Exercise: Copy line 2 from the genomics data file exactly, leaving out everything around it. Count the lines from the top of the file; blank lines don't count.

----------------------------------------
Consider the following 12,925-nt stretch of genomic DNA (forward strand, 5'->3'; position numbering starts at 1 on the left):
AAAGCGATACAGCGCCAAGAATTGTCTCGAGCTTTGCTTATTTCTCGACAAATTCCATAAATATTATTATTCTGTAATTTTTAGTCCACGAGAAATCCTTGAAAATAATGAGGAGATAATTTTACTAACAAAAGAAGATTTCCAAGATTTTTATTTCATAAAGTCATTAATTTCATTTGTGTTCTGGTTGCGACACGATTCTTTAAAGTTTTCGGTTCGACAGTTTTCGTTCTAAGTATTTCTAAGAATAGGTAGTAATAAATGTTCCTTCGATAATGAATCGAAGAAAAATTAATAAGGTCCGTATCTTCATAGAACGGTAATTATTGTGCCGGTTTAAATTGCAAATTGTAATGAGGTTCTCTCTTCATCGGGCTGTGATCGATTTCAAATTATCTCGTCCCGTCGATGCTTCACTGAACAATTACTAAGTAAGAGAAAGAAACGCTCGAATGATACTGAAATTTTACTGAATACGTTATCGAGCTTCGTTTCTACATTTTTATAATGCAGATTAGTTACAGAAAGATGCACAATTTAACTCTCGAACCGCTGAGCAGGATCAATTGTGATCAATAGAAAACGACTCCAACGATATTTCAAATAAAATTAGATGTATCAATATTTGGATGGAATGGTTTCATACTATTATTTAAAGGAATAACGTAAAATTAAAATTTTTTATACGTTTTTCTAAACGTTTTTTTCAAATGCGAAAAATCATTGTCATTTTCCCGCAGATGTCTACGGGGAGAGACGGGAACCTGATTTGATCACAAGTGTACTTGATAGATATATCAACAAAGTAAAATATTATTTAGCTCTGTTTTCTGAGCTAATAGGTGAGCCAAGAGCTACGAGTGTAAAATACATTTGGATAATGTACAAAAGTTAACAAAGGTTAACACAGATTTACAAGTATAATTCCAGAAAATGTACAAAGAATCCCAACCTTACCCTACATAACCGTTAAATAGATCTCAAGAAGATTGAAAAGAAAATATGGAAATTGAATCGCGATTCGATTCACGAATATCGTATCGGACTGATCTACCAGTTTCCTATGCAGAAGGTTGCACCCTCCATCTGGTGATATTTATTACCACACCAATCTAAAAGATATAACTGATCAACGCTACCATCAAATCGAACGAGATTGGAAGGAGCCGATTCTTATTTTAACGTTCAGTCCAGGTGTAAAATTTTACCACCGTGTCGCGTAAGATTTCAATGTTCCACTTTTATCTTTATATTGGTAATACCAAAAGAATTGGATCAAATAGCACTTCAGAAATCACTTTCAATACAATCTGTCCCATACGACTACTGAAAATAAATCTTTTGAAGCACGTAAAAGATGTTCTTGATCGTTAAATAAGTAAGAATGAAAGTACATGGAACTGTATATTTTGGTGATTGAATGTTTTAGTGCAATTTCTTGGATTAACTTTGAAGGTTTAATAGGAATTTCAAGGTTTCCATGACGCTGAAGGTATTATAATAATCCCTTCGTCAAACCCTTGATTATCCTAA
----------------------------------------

AAAGCGATACAGCGCCAAGAATTGTCTCGAGCTTTGCTTATTTCTCGACAAATTCCATAAATATTATTATTCTGTAATTTTTAGTCCACGAGAAATCCTTGAAAATAATGAGGAGATAATTTTACTAACAAAAGAAGATTTCCAAGATTTTTATTTCATAAAGTCATTAATTTCATTTGTGTTCTGGTTGCGACACGATTCTTTAAAGTTTTCGGTTCGACAGTTTTCGTTCTAAGTATTTCTAAGAATAGGTAGTAATAAATGTTCCTTCGATAATGAATCGAAGAAAAATTAATAAGGTCCGTATCTTCATAGAACGGTAATTATTGTGCCGGTTTAAATTGCAAATTGTAATGAGGTTCTCTCTTCATCGGGCTGTGATCGATTTCAAATTATCTCGTCCCGTCGATGCTTCACTGAACAATTACTAAGTAAGAGAAAGAAACGCTCGAATGATACTGAAATTTTACTGAATACGTTATCGAGCTTCGTTTCTACATTTTTATAATGCAGATTAGTTACAGAAAGATGCACAATTTAACTCTCGAACCGCTGAGCAGGATCAATTGTGATCAATAGAAAACGACTCCAACGATATTTCAAATAAAATTAGATGTATCAATATTTGGATGGAATGGTTTCATACTATTATTTAAAGGAATAACGTAAAATTAAAATTTTTTATACGTTTTTCTAAACGTTTTTTTCAAATGCGAAAAATCATTGTCATTTTCCCGCAGATGTCTACGGGGAGAGACGGGAACCTGATTTGATCACAAGTGTACTTGATAGATATATCAACAAAGTAAAATATTATTTAGCTCTGTTTTCTGAGCTAATAGGTGAGCCAAGAGCTACGAGTGTAAAATACATTTGGATAATGTACAAAAGTTAACAAAGGTTAACACAGATTTACAAGTATAATTCCAGAAAATGTACAAAGAATCCCAACCTTACCCTACATAACCGTTAAATAGATCTCAAGAAGATTGAAAAGAAAATATGGAAATTGAATCGCGATTCGATTCACGAATATCGTATCGGACTGATCTACCAGTTTCCTATGCAGAAGGTTGCACCCTCCATCTGGTGATATTTATTACCACACCAATCTAAAAGATATAACTGATCAACGCTACCATCAAATCGAACGAGATTGGAAGGAGCCGATTCTTATTTTAACGTTCAGTCCAGGTGTAAAATTTTACCACCGTGTCGCGTAAGATTTCAATGTTCCACTTTTATCTTTATATTGGTAATACCAAAAGAATTGGATCAAATAGCACTTCAGAAATCACTTTCAATACAATCTGTCCCATACGACTACTGAAAATAAATCTTTTGAAGCACGTAAAAGATGTTCTTGATCGTTAAATAAGTAAGAATGAAAGTACATGGAACTGTATATTTTGGTGATTGAATGTTTTAGTGCAATTTCTTGGATTAACTTTGAAGGTTTAATAGGAATTTCAAGGTTTCCATGACGCTGAAGGTATTATAATAATCCCTTCGTCAAACCCTTGATTATCCTAA